August 2019 marked the 109th first day of school at Hawthorne Elementary. Throughout the years, the school community has grown and changed while their Tradition of Excellence remained strong.
Due to the rural influence, nearby rivers and open spaces, the Hawthorne community has traditionally valued outdoor education and the sciences. Community partnerships have become an important part of their instructional program. Grade level teams partner with nearby farms and agencies to study local ecosystems. In addition, each grade level includes a minimum of two Science Technology Engineering and Math (STEM) units. Hawthorne teachers are also national trainers of STEM education within the Project Lead The Way organization. Using the Engineering Design Process, students learn problem solving strategies and perseverance. Our goal is to teach content area standards while students make connections to real world situations.
There are two factors that have significantly impacted student achievement at Hawthorne. The first is the use of the Professional Learning Community (PLC) model of collaboration. PLCs use data to plan for instruction, intervention, and enrichment. Teachers study best practices and work together to use them effectively. The second factor is a focus on building community in classrooms, across grade levels, and throughout the school. Teachers explicitly model and teach our school expectations- Be Responsible, Respectful, Safe, and Kind. Positive and specific feedback is provided to students in class and in common areas. Using video announcements and a corps of Student Reporters, we showcase classroom and school activities. We host monthly family events such as a Health Fair and STEAM night.
As we help students build stamina for reading, writing, and problem solving, we promote achievement and Hawk Pride throughout the Hawthorne School community.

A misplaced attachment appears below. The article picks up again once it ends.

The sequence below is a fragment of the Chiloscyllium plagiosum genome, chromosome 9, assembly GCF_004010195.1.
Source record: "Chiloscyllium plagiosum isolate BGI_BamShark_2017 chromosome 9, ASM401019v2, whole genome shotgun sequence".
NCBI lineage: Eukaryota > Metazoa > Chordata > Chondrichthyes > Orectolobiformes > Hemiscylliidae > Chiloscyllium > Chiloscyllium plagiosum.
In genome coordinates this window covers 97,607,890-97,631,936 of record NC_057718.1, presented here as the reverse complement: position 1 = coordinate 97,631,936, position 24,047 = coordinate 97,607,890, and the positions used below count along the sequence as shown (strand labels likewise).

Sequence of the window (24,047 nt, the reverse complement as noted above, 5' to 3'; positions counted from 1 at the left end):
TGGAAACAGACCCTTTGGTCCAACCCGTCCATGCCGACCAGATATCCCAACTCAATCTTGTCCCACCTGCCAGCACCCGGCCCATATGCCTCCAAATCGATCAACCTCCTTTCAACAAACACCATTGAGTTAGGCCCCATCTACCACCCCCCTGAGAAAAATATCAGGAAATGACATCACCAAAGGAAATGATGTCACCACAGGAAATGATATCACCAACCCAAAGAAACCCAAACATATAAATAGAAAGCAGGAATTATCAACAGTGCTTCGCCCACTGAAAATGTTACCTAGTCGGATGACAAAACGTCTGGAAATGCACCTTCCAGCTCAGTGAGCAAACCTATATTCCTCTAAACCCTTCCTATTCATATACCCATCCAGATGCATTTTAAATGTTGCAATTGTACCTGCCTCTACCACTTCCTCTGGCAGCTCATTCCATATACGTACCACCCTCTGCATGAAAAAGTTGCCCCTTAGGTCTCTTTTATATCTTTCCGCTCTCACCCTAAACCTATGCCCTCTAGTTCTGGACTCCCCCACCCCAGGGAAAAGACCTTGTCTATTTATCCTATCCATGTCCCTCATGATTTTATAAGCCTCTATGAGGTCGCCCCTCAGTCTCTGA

The school has high numbers of students scoring advanced in Math, an area where our District and our State are still trying to make large gains in student achievement. In 2019, 44% of 5th graders were advanced on the Math portion of the Smarter Balanced Assessment while the state average was 20% and our District average was 31%. In the same year, 40% of 4th graders were advanced on the Math portion of the Smarter Balanced Assessment while the state average was 17% and the District average was 24% and 44% of third graders were advanced on the Math portion of the Smarter Balanced Assessment while the state average was 18% and the District average was 22%. In the past two years, Hawthorne’s math scores have been 25-30% points above the state. This is the result of the school’s common language across the school, their instructional time (60-75 minutes per day) dedicated to teaching math and the implementation of the What I Need (WIN) time to meet individual student needs with intervention and enrichment activities.
“Whenever we can, we push in support rather than pull student out of the classroom,” noted Principal Becky Sorenson. “Our teachers and para educators take the professional learning seriously. They study together at a Professional Learning Community and they hold themselves and our students to high standards. The collaboration and professionalism of all staff is, in my opinion, what sets us apart.”
Although we have no confirmed cases in our District as of today, there are positive cases in neighboring school districts as well as day-care centers. We sent an email to all parents with information about potential pertussis recurrence and the protocols.
If you have questions about pertussis symptoms, exclusions procedures, or immunizations, contact the Missoula City-County Health Department’s Infectious Disease Nurse at (406) 258-3896 Monday-Friday 9 a.m. - 5 p.m.
On September 20, there was student organization around a school strike to call attention to climate change, as part of an international movement. Below is communication that was sent to high school and middle school parents prior to the strike.